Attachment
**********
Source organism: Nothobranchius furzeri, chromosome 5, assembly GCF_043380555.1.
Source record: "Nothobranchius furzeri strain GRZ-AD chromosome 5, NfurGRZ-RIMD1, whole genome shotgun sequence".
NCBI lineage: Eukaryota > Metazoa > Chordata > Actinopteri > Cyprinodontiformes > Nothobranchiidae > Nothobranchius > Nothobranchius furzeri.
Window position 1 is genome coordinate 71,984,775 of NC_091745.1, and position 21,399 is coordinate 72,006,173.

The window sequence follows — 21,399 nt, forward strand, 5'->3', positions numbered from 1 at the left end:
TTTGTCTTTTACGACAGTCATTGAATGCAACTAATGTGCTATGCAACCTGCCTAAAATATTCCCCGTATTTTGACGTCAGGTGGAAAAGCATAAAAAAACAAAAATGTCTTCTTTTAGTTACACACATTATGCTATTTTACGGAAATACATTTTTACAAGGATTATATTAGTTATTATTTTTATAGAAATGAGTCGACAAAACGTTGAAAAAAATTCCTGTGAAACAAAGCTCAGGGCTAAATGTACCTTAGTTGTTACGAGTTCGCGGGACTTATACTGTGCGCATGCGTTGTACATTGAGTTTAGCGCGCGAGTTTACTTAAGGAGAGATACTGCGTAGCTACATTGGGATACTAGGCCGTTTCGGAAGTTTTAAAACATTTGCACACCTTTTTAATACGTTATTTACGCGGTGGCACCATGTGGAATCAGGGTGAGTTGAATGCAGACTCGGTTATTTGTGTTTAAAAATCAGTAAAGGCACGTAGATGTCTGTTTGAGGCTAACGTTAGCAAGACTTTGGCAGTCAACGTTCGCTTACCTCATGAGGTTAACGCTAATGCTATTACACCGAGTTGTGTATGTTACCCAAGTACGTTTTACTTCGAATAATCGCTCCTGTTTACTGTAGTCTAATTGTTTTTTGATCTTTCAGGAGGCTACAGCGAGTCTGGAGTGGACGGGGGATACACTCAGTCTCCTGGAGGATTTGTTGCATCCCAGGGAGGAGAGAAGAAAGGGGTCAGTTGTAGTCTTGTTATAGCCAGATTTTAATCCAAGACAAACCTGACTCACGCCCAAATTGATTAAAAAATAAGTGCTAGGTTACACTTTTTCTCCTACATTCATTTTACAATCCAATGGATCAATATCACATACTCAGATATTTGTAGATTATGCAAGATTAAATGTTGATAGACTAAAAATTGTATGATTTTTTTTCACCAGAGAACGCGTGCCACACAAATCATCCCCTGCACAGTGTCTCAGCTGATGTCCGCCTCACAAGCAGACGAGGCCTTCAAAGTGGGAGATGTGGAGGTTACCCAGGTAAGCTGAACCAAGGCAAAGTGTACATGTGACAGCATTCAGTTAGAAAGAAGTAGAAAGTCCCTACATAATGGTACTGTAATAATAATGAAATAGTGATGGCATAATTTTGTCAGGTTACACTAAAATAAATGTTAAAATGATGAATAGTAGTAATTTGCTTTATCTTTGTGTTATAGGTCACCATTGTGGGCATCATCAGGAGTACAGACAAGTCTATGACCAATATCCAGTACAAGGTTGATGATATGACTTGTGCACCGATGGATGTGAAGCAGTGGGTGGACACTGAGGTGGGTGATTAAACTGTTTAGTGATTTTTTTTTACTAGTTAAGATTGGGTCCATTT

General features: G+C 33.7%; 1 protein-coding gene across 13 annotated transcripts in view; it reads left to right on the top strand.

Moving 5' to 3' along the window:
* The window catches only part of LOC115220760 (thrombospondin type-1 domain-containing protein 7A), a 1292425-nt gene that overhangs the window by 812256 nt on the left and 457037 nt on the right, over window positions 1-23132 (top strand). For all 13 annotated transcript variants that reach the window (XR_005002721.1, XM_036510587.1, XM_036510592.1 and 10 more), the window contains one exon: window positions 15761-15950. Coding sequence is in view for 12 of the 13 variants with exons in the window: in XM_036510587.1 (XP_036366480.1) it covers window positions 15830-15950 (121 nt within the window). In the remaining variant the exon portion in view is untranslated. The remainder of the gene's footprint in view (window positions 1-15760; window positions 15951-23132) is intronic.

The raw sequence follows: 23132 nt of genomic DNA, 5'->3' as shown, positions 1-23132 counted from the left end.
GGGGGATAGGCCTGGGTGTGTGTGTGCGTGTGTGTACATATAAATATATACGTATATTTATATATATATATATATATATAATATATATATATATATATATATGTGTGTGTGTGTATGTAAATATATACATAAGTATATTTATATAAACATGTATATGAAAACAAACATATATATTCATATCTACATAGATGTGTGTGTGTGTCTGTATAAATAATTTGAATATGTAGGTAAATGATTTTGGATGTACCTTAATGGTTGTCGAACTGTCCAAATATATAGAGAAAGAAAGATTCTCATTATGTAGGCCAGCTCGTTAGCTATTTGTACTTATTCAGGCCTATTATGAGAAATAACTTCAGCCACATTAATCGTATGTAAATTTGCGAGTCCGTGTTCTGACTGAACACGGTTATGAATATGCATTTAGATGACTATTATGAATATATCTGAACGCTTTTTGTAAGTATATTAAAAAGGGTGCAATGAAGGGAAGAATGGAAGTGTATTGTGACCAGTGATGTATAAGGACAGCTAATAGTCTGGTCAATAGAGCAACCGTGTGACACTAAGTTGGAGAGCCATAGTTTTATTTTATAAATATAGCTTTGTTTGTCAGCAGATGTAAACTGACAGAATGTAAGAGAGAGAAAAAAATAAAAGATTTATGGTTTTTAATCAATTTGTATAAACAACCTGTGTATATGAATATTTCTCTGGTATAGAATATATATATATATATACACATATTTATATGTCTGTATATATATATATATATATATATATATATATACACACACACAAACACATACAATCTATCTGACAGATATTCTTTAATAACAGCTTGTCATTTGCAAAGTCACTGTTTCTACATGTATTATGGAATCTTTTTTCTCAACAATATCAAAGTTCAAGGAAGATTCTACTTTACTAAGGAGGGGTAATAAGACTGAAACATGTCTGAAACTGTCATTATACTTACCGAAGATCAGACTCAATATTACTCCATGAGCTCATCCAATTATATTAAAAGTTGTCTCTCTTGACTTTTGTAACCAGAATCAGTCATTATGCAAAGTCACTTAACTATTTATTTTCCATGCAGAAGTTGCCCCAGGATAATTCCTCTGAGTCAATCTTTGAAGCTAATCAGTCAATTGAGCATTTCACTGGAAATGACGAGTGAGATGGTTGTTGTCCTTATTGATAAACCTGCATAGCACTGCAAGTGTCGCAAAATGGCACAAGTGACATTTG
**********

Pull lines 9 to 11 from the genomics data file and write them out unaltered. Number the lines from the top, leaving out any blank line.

* The window catches only part of LOC115220760 (thrombospondin type-1 domain-containing protein 7A), a 1292425-nt gene that overhangs the window by 812256 nt on the left and 457037 nt on the right, over window positions 1-23132 (top strand). For all 13 annotated transcript variants that reach the window (XR_005002721.1, XM_036510587.1, XM_036510592.1 and 10 more), the window contains one exon: window positions 15761-15950. Coding sequence is in view for 12 of the 13 variants with exons in the window: in XM_036510587.1 (XP_036366480.1) it covers window positions 15830-15950 (121 nt within the window). In the remaining variant the exon portion in view is untranslated. The remainder of the gene's footprint in view (window positions 1-15760; window positions 15951-23132) is intronic.

The raw sequence follows: 23132 nt of genomic DNA, 5'->3' as shown, positions 1-23132 counted from the left end.
GGGGGATAGGCCTGGGTGTGTGTGTGCGTGTGTGTACATATAAATATATACGTATATTTATATATATATATATATATATAATATATATATATATATATATATGTGTGTGTGTGTATGTAAATATATACATAAGTATATTTATATAAACATGTATATGAAAACAAACATATATATTCATATCTACATAGATGTGTGTGTGTGTCTGTATAAATAATTTGAATATGTAGGTAAATGATTTTGGATGTACCTTAATGGTTGTCGAACTGTCCAAATATATAGAGAAAGAAAGATTCTCATTATGTAGGCCAGCTCGTTAGCTATTTGTACTTATTCAGGCCTATTATGAGAAATAACTTCAGCCACATTAATCGTATGTAAATTTGCGAGTCCGTGTTCTGACTGAACACGGTTATGAATATGCATTTAGATGACTATTATGAATATATCTGAACGCTTTTTGTAAGTATATTAAAAAGGGTGCAATGAAGGGAAGAATGGAAGTGTATTGTGACCAGTGATGTATAAGGACAGCTAATAGTCTGGTCAATAGAGCAACCGTGTGACACTAAGTTGGAGAGCCATAGTTTTATTTTATAAATATAGCTTTGTTTGTCAGCAGATGTAAACTGACAGAATGTAAGAGAGAGAAAAAAATAAAAGATTTATGGTTTTTAATCAATTTGTATAAACAACCTGTGTATATGAATATTTCTCTGGTATAGAATATATATATATATATACACATATTTATATGTCTGTATATATATATATATATATATATATATATATACACACACACAAACACATACAATCTATCTGACAGATATTCTTTAATAACAGCTTGTCATTTGCAAAGTCACTGTTTCTACATGTATTATGGAATCTTTTTTCTCAACAATATCAAAGTTCAAGGAAGATTCTACTTTACTAAGGAGGGGTAATAAGACTGAAACATGTCTGAAACTGTCATTATACTTACCGAAGATCAGACTCAATATTACTCCATGAGCTCATCCAATTATATTAAAAGTTGTCTCTCTTGACTTTTGTAACCAGAATCAGTCATTATGCAAAGTCACTTAACTATTTATTTTCCATGCAGAAGTTGCCCCAGGATAATTCCTCTGAGTCAATCTTTGAAGCTAATCAGTCAATTGAGCATTTCACTGGAAATGACGAGTGAGATGGTTGTTGTCCTTATTGATAAACCTGCATAGCACTGCAAGTGTCGCAAAATGGCACAAGTGACATTTG